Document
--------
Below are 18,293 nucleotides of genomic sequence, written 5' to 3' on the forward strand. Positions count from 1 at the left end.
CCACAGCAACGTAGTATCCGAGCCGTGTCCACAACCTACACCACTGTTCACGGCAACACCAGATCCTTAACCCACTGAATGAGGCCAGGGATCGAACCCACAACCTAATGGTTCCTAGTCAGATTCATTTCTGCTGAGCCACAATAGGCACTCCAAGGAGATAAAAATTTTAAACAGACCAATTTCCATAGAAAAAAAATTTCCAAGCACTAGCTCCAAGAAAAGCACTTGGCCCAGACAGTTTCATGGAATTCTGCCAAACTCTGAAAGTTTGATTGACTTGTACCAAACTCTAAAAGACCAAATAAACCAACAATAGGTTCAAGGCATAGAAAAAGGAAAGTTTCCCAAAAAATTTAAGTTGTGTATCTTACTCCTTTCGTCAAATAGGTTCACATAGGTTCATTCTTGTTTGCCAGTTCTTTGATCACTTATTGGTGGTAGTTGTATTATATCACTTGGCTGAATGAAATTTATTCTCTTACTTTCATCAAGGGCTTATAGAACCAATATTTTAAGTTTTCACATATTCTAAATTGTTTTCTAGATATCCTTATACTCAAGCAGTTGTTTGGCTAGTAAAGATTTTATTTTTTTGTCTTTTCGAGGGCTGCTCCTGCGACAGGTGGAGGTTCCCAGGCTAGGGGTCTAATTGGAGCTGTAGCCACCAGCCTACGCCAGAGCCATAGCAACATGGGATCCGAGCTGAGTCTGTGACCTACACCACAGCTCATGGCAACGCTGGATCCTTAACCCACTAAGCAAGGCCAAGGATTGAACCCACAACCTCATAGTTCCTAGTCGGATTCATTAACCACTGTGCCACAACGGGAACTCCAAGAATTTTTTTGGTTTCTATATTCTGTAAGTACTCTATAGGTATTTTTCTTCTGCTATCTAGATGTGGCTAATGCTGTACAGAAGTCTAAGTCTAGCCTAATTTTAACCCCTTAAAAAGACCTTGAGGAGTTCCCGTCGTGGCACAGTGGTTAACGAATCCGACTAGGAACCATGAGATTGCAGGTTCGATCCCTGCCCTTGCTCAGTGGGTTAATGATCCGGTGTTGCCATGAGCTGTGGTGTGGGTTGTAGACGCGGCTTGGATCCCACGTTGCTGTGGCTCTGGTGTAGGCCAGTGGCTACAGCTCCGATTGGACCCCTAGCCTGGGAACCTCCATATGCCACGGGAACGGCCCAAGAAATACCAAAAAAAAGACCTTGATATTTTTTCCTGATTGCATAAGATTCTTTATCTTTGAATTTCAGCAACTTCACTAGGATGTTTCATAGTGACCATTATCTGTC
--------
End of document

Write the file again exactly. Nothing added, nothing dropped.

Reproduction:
Below are 18,293 nucleotides of genomic sequence, written 5' to 3' on the forward strand. Positions count from 1 at the left end.
CCACAGCAACGTAGTATCCGAGCCGTGTCCACAACCTACACCACTGTTCACGGCAACACCAGATCCTTAACCCACTGAATGAGGCCAGGGATCGAACCCACAACCTAATGGTTCCTAGTCAGATTCATTTCTGCTGAGCCACAATAGGCACTCCAAGGAGATAAAAATTTTAAACAGACCAATTTCCATAGAAAAAAAATTTCCAAGCACTAGCTCCAAGAAAAGCACTTGGCCCAGACAGTTTCATGGAATTCTGCCAAACTCTGAAAGTTTGATTGACTTGTACCAAACTCTAAAAGACCAAATAAACCAACAATAGGTTCAAGGCATAGAAAAAGGAAAGTTTCCCAAAAAATTTAAGTTGTGTATCTTACTCCTTTCGTCAAATAGGTTCACATAGGTTCATTCTTGTTTGCCAGTTCTTTGATCACTTATTGGTGGTAGTTGTATTATATCACTTGGCTGAATGAAATTTATTCTCTTACTTTCATCAAGGGCTTATAGAACCAATATTTTAAGTTTTCACATATTCTAAATTGTTTTCTAGATATCCTTATACTCAAGCAGTTGTTTGGCTAGTAAAGATTTTATTTTTTTGTCTTTTCGAGGGCTGCTCCTGCGACAGGTGGAGGTTCCCAGGCTAGGGGTCTAATTGGAGCTGTAGCCACCAGCCTACGCCAGAGCCATAGCAACATGGGATCCGAGCTGAGTCTGTGACCTACACCACAGCTCATGGCAACGCTGGATCCTTAACCCACTAAGCAAGGCCAAGGATTGAACCCACAACCTCATAGTTCCTAGTCGGATTCATTAACCACTGTGCCACAACGGGAACTCCAAGAATTTTTTTGGTTTCTATATTCTGTAAGTACTCTATAGGTATTTTTCTTCTGCTATCTAGATGTGGCTAATGCTGTACAGAAGTCTAAGTCTAGCCTAATTTTAACCCCTTAAAAAGACCTTGAGGAGTTCCCGTCGTGGCACAGTGGTTAACGAATCCGACTAGGAACCATGAGATTGCAGGTTCGATCCCTGCCCTTGCTCAGTGGGTTAATGATCCGGTGTTGCCATGAGCTGTGGTGTGGGTTGTAGACGCGGCTTGGATCCCACGTTGCTGTGGCTCTGGTGTAGGCCAGTGGCTACAGCTCCGATTGGACCCCTAGCCTGGGAACCTCCATATGCCACGGGAACGGCCCAAGAAATACCAAAAAAAAGACCTTGATATTTTTTCCTGATTGCATAAGATTCTTTATCTTTGAATTTCAGCAACTTCACTAGGATGTTTCATAGTGACCATTATCTGTC